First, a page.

Sontaran head

Finally, we got this beast, nearly the size of a soccer ball. Upon seeing pictures of this one roasting in a casserole dish, after FIVE HOURS of roasting to get it cooked all the way through, old friend Cat Sparks exclaimed “That’s not a sweet potato! That’s a Sontaran‘s head!!” I couldn’t disagee, and if I can get more spherical ones such as this, I may have a viable replacement for pumpkins for Jack O’Lanterns that can grow in our heat. But first, I’m training the next batch to climb up trellises, grow up onto the roof, and shade the garage. I have my priorities in order.

EDIT: Since people started asking about the sweet potato bread recipe, here’s the Czarina’s own recipe, in her own words:
So, I’m giving you the recipe for sweet potato bread. However, be warned. I’m renaming it ‘crack bread’. You have no idea how addictive this bread is. On one side, it is low in carbs, and does have some protein, but it’s not calorie-free.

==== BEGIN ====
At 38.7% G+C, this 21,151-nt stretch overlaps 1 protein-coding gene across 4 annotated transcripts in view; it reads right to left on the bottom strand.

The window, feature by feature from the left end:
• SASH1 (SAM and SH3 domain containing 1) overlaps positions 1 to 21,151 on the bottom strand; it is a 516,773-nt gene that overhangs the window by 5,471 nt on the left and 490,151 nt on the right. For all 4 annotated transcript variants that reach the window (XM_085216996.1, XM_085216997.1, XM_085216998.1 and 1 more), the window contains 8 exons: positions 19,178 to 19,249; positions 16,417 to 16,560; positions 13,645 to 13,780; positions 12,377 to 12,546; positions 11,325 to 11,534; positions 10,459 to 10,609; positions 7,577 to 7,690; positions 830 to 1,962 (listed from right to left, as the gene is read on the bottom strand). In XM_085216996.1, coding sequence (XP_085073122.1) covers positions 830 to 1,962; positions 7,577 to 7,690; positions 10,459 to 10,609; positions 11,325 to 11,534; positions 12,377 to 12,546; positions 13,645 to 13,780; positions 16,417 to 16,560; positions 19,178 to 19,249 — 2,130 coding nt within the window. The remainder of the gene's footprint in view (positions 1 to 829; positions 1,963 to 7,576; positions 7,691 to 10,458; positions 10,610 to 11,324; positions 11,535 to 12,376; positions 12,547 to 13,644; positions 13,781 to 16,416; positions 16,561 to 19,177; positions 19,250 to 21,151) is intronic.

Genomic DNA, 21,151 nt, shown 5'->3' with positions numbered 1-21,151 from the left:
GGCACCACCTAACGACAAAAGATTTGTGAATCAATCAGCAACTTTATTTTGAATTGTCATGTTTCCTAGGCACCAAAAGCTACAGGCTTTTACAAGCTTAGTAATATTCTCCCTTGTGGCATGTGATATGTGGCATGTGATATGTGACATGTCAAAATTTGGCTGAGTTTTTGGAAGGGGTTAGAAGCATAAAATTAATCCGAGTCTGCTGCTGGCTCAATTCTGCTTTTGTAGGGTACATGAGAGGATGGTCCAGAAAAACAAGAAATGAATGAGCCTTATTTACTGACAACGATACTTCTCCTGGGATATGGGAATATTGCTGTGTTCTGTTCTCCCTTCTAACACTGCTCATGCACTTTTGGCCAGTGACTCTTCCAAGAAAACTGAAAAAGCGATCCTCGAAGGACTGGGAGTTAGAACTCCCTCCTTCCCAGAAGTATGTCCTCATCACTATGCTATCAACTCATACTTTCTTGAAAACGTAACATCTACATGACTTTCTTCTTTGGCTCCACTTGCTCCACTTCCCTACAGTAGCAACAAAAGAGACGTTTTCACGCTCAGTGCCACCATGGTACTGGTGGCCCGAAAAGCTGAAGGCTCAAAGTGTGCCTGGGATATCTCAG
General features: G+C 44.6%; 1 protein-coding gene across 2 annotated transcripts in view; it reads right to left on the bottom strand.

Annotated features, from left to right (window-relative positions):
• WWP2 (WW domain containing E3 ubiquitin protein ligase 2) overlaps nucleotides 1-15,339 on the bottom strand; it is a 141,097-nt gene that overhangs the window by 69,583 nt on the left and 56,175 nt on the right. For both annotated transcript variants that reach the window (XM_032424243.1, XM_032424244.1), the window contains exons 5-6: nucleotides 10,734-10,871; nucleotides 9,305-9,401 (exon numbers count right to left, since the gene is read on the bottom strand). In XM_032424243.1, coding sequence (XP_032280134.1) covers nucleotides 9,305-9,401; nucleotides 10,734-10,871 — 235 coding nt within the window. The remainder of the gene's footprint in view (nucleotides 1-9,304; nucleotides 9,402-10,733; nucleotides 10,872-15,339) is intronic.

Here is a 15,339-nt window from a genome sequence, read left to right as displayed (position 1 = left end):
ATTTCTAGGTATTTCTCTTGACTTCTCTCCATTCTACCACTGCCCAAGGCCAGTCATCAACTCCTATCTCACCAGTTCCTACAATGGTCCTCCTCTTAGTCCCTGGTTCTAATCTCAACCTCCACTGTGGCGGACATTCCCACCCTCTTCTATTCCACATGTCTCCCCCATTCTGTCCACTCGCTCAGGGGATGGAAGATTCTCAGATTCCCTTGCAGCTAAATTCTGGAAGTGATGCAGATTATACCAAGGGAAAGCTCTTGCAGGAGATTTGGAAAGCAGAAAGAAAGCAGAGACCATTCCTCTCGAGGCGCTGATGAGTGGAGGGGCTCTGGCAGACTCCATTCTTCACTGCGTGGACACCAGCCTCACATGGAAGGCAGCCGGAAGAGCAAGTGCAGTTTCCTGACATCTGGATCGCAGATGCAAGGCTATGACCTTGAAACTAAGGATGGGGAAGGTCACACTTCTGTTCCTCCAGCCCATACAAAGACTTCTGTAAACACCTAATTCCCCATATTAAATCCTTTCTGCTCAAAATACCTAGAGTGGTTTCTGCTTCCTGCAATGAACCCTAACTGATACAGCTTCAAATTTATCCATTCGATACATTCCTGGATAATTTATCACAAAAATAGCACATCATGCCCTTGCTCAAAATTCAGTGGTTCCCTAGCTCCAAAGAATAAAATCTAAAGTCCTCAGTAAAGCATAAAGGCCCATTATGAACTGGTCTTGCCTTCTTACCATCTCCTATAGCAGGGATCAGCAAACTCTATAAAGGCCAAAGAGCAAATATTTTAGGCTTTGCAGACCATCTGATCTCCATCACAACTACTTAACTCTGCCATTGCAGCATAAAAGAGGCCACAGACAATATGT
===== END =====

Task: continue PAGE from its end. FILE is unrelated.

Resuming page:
You’ve been warned.

Sweet Potato bread-

2 cups of brown sugar
1 cup of white sugar
3 eggs
2 cups of cold mashed sweet potatoes
1 tsp of vanilla extract
2 3/4 all-purpose flour
1 tsp baking powder
1 tsp ground nutmeg
1 tsp ground ginger
1 tsp ground cinnamon
1/4 (or less) tsp of salt
1/2 tsp baking soda
1 cup of chocolate chips, dark chocolate preferably.

Now this mixture will get Thick, so I’d pull out the mixer. I nearly killed my little handheld mixer.
In a bowl, combine sugar, eggs, sweet potatoes, and vanilla. mix well.
add all the spices, mix well.
combine flour, salt, baking soda and baking powder, and mix in gradually into your sweet potato mixture. Lastly, add chocolate chips, or if you prefer, a cup of pecans.

Bake at 350, for about 45-50 minutes, testing to see if a toothpick will pull out cleanly at the center of the bread. Time may vary on oven. One mixture equals about three smaller loaves for me.

Now don’t say I didn’t warn you.

Have a Great Weekend

Projects: “Bog Garden” (2014) – 3